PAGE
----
It isn’t rare to access resources located on remote servers, open files and process them and so on. Such code requires opening a stream, connection, or file inside our code. But we have to remember that we are the ones responsible not only for opening the resource but also for closing it. Otherwise, our code can leak memory, eventually leading to OutOfMemory error.

To illustrate the problem let’s have a look at the following example:

public class UnclosedResources {
  public static void main(String[] args) throws Exception {
    for (int i = 0; i < 1000000; i++) {
      URL url = new URL("");
      URLConnection conn = url.openConnection();
      InputStream is = conn.getInputStream();
      // rest of the code goes here

Each run of the above loop results in the URLConnection instance being opened and referenced leading to slow exhaustion of resources – the memory.

How to avoid it: Preventing the described situation is actually quite simple – either remember to use the finally block or use the try-with-resources code block that is a part of the updated Java versions.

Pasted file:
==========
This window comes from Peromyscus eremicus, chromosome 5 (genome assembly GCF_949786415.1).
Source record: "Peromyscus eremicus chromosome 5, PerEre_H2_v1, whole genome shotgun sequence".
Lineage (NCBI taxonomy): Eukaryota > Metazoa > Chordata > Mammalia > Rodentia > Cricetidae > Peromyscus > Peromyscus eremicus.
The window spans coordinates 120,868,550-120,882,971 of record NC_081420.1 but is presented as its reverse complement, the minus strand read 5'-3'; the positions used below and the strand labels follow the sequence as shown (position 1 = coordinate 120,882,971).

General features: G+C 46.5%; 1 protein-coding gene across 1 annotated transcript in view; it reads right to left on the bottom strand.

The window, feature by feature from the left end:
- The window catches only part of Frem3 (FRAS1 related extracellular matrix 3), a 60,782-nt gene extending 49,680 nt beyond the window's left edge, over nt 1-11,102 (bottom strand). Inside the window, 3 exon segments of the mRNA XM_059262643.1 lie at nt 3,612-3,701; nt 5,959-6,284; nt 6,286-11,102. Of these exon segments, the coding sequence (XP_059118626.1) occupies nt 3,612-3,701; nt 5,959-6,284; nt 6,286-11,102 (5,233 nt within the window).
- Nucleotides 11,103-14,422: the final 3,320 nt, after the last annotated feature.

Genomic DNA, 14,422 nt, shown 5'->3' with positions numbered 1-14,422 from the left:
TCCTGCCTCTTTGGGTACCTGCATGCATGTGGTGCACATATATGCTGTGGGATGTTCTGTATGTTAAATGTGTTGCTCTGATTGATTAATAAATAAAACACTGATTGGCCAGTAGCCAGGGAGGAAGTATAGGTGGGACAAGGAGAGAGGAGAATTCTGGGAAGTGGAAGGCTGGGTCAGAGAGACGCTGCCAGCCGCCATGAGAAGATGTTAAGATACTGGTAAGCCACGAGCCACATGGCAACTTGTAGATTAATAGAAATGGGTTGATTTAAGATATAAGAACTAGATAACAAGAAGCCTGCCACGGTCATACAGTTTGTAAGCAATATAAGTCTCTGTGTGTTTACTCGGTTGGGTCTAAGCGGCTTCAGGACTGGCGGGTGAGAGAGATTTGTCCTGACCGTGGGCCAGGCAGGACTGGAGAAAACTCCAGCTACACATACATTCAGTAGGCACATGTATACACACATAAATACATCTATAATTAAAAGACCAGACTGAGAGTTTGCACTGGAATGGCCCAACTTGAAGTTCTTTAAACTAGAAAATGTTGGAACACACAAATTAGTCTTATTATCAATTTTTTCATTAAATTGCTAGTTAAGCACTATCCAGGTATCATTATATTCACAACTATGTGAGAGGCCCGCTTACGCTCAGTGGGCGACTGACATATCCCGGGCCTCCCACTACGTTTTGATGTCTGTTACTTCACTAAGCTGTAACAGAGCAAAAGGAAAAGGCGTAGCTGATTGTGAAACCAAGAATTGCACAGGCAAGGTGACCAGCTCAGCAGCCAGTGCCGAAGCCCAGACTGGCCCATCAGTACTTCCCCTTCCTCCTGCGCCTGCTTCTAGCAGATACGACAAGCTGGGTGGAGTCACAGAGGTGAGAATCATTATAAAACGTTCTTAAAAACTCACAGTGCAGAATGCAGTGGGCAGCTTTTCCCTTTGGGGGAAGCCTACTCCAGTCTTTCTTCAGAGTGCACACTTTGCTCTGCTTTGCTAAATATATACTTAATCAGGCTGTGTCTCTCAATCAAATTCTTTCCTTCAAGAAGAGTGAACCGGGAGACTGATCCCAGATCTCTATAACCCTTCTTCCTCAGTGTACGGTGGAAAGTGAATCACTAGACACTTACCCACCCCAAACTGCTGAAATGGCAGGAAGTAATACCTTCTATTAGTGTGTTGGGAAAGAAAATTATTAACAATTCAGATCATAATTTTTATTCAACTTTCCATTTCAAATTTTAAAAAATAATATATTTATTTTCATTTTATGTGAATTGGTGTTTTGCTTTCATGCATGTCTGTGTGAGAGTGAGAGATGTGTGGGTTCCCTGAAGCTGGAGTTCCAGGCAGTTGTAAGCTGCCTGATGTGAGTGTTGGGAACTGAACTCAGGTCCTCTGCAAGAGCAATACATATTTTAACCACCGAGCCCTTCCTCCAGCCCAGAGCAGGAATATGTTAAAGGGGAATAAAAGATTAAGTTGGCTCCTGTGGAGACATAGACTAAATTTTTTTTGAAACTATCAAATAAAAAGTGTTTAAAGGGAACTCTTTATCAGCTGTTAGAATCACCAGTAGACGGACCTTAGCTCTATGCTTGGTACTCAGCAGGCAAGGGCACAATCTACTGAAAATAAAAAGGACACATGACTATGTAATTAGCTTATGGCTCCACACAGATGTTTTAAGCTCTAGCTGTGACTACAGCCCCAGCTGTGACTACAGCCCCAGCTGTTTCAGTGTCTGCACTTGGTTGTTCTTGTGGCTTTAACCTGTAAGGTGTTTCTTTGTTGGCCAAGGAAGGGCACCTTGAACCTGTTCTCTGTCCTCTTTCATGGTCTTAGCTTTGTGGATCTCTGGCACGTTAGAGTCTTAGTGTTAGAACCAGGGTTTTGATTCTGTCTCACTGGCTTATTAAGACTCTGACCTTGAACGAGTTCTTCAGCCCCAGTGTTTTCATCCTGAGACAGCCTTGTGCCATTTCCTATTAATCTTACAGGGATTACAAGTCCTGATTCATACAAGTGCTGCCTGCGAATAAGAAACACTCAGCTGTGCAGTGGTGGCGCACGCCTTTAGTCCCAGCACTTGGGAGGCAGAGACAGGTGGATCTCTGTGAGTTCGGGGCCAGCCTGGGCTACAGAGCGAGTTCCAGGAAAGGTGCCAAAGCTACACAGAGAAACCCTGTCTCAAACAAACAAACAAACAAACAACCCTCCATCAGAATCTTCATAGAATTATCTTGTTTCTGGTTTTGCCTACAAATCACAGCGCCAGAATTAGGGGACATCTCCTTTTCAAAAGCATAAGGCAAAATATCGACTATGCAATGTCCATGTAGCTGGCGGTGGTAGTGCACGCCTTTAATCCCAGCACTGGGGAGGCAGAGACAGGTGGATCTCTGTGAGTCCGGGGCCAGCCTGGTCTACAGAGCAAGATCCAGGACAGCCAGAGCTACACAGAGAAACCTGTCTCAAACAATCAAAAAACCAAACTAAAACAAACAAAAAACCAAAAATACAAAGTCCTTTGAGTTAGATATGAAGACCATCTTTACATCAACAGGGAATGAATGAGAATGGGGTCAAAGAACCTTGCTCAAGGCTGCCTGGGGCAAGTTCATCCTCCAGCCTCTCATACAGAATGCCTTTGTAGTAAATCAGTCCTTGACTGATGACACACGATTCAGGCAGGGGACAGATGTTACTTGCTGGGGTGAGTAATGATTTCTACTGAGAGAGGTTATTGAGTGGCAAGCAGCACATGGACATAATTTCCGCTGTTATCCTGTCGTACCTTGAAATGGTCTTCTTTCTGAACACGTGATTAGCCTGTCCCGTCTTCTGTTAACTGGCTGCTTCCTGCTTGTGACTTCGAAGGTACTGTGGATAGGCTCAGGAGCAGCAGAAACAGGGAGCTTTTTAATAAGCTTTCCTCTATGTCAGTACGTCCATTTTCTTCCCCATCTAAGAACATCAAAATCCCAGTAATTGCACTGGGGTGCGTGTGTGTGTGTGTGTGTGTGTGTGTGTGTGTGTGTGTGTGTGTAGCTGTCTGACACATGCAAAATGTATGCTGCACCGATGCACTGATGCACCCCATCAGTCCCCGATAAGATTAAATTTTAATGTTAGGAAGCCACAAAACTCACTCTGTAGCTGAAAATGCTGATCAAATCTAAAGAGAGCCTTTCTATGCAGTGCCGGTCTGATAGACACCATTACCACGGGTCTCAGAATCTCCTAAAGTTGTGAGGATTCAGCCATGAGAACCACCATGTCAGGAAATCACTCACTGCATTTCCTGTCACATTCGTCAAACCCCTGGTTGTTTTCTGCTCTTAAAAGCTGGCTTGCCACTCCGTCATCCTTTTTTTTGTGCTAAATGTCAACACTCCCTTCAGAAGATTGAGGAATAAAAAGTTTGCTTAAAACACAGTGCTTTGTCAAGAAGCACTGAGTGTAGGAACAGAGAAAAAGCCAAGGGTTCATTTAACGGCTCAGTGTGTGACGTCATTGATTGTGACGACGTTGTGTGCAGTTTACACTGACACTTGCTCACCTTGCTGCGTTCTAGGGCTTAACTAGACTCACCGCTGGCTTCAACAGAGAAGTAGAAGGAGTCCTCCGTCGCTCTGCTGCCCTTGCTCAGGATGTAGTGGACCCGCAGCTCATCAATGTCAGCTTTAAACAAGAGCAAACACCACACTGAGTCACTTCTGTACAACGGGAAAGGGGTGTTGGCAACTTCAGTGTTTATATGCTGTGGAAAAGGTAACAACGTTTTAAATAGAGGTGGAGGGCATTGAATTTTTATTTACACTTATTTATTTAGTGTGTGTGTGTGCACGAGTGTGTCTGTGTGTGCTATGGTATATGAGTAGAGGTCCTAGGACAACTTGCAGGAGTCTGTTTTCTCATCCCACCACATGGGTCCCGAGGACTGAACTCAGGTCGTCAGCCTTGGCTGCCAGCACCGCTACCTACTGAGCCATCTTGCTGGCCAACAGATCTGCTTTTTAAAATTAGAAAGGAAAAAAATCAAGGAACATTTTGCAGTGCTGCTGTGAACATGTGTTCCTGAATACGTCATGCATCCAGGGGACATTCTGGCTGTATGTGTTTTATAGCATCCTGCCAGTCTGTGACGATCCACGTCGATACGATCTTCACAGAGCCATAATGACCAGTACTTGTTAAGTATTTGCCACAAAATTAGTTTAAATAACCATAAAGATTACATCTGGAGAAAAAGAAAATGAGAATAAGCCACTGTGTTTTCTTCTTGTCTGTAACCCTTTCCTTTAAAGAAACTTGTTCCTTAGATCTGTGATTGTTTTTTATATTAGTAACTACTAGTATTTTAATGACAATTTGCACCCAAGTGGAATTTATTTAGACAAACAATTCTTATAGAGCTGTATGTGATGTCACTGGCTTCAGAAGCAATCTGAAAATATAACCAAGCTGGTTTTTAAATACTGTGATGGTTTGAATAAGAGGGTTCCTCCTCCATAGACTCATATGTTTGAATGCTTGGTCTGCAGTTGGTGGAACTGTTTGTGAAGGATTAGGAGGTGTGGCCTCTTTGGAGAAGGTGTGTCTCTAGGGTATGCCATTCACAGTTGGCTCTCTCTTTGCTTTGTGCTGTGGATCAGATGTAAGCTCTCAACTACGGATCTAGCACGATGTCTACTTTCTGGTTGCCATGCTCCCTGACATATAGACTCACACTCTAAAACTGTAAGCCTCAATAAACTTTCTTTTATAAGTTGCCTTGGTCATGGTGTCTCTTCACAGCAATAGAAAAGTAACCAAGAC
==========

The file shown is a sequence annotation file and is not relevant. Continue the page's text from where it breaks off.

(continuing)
Using Objects with Improper equals() and hashCode() Implementations

Another common example of Java memory leak is using objects with custom equals() and hashCode() methods that are not properly implemented (or not existing at all), with collections that use hashing to check for duplicates. One example of such a collection is HashSet.

To illustrate that problem, let’s have a look at the following example:

public class HashAndEqualsNotImplemented {
  public static void main(String[] args) {
    Set<Entry> set = new HashSet<>();
    for (int i = 0; i < 1000; i++) {
      set.add(new Entry("test"));
class Entry {
  public String entry;
  public Entry(String entry) {
    this.entry = entry;

Before we dig into the explanation, ask yourself a simple question: What will be the number that the code will print with the System.out.println(set.size()) call? If your answer is 1000 then you are right. That is because we don’t have the equals method properly implemented. This means that each instance of the Entry object added to the HashSet is added regardless of whether that is a duplicate from our perspective. That potentially leads to an OutOfMemory exception.